Dairy at the door-to-door

September 27, 2019

Julie Traynor Postcards from the Pine Columnist

This week held both the first official day of fall and National Punctuation Day, both most worthy of note. Punctuation Day is a favorite of mine, although I try to make it everyday. If that wasn’t enough Thursday was the 50th anniversary of the debut of the Brady Bunch. My, my, it was a busy week. But, perhaps the highlight of the week has been the continuation and conclusion of Ken Burns’s epic Country Music documentary, on PBS.

I’ve found that country music has left tracks all over the soundtrack of my life. Before this I would have said that no, there was no country music in my past. Boy was I wrong. I reckon I was doomed from the start. A radio sat on our kitchen table and played all day long. There was news, radio soap operas and music. I don’t remember listening to country music per se, but I know now that I did. They tuned in to Renfrew Valley, which played serious, old timey gospel music, every Sunday morning. So did my Grandma Berry. It provided her warm memories from her child- hood. In the early 1960’s, Jim Reeves and Eddy Arnold were regulars on the stereo at our house. My parents also liked Jimmy Dean and Tennessee Ernie Ford. I still have those records and more, a way to play them and a growing desire to do so once again. There really is nothing like old vinyl. Ken Burns Country Music has sparked countless good memories for us, from childhood to the many pop country songs and ballads so very popular in the days when we went out to dance on Saturday night. Good music, good memories Another good memory this week has been that of Marion’s milkmen, the late Bob Payne, owner, and Dean Chamberlain, his employee for a short time and a life-long friend. Dean passed away this week at 90.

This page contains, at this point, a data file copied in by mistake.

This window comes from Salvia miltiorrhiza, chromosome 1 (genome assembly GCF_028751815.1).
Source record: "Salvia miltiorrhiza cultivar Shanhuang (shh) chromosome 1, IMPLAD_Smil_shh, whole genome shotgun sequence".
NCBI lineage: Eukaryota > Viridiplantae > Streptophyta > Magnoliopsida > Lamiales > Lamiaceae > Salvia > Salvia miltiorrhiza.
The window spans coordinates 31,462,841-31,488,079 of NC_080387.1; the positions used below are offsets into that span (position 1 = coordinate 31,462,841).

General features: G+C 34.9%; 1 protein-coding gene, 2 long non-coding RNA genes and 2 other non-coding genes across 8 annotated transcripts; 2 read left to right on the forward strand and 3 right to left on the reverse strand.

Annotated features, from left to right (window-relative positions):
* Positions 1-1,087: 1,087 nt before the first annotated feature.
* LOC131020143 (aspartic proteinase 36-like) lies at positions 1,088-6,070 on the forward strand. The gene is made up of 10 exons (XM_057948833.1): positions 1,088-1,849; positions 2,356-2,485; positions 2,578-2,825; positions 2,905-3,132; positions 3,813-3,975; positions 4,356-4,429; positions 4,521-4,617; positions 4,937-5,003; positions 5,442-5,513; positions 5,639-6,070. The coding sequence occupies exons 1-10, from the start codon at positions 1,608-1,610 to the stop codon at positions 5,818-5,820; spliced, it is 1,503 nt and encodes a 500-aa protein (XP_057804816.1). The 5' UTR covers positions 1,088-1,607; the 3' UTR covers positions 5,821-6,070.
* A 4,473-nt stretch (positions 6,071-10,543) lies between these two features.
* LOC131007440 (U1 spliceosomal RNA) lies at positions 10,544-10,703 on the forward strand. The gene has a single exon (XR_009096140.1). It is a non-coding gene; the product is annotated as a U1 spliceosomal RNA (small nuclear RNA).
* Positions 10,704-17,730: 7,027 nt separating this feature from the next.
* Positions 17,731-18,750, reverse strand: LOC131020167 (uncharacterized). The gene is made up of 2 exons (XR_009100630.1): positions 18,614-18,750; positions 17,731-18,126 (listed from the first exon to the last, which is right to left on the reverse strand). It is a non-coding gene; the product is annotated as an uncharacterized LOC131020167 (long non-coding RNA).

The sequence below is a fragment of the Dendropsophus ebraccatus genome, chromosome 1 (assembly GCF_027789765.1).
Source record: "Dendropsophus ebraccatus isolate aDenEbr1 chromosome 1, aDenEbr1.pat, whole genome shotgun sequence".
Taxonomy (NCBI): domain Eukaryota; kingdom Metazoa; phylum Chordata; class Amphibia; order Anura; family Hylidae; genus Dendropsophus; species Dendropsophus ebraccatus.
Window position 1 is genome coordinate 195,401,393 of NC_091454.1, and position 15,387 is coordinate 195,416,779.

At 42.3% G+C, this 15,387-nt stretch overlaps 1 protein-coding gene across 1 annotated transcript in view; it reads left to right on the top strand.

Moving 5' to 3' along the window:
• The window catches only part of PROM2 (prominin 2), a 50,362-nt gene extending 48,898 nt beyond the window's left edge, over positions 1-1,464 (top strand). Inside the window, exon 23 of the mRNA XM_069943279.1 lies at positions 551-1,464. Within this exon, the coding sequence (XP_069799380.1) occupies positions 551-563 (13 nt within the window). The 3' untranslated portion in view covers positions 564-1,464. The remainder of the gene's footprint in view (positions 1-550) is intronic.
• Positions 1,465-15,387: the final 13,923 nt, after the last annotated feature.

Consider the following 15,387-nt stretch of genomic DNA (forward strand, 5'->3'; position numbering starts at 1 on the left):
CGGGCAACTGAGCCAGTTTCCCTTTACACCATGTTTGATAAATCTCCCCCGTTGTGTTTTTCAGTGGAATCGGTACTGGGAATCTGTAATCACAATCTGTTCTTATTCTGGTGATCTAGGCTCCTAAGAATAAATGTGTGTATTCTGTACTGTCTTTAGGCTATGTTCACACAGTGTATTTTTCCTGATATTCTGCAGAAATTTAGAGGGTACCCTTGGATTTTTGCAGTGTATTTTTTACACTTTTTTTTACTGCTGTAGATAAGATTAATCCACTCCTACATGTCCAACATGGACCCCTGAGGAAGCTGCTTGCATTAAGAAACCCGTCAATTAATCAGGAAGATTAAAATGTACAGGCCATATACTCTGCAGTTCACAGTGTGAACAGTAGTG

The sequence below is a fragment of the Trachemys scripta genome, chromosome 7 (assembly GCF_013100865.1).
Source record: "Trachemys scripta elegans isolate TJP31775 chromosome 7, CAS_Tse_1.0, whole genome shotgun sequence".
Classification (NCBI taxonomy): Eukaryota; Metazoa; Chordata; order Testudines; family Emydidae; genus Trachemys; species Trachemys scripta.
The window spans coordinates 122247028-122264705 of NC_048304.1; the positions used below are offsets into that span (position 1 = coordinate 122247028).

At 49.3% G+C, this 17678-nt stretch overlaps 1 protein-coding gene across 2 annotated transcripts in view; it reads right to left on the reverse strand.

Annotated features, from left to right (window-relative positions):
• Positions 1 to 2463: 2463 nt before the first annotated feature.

One of my earliest memories is that of the milk delivery to our house on Blevins Street. I was very small and watching for the early milk delivery at the front window was one of my earliest chores, especially on very cold mornings. The milk in its glass bottle could not be allowed to freeze. I was to tell mom as soon as I saw the milkman. It was a big deal for a small child.

My milkman recollections are of both Bob and Dean as the Marion Dairy. Each delivered our milk with a smile and a cheery hello, rain, shine or snow, as they did for everyone, and they certainly knew everyone in town.

When we moved from Blevins Street to the Pines, I still saw Marion’s milkmen at work. They delivered bottled milk to my aunt’s IGA and to the basement kitchen and lunchroom at the Gran- don School. We were indeed fortunate kids in that oil rich district. Our free hot lunches included pints of Marion Dairy milk daily. Chocolate milk was served up three days a week.

I was quite surprised that there is not readily available information about the Marion Dairy. After the dairy closed, Payne remod- eled it into the Marion Mini Mall. It was home to the very popular Cockeyed Cow Pen, purveyors of hand-dipped ice cream. Today the Marion Dairy/ Mini Mall is home to Chris Jackson Electric.

Perhaps the Marion Dairy’s greatest legacy is in the memories. We are not likely to see a milkman coming to the door again. The milkman of the future, if there is one, will likely look like a drone and will arrive at your door via air .

If you know where to look, Marion Dairy advertising items and milk bottles are found. And then there is that immortal slogan…You can whip our cream but you can’t beat our milk.

Our condolences to the family of Dean Chamber- lain, Marion’s last milk- man.





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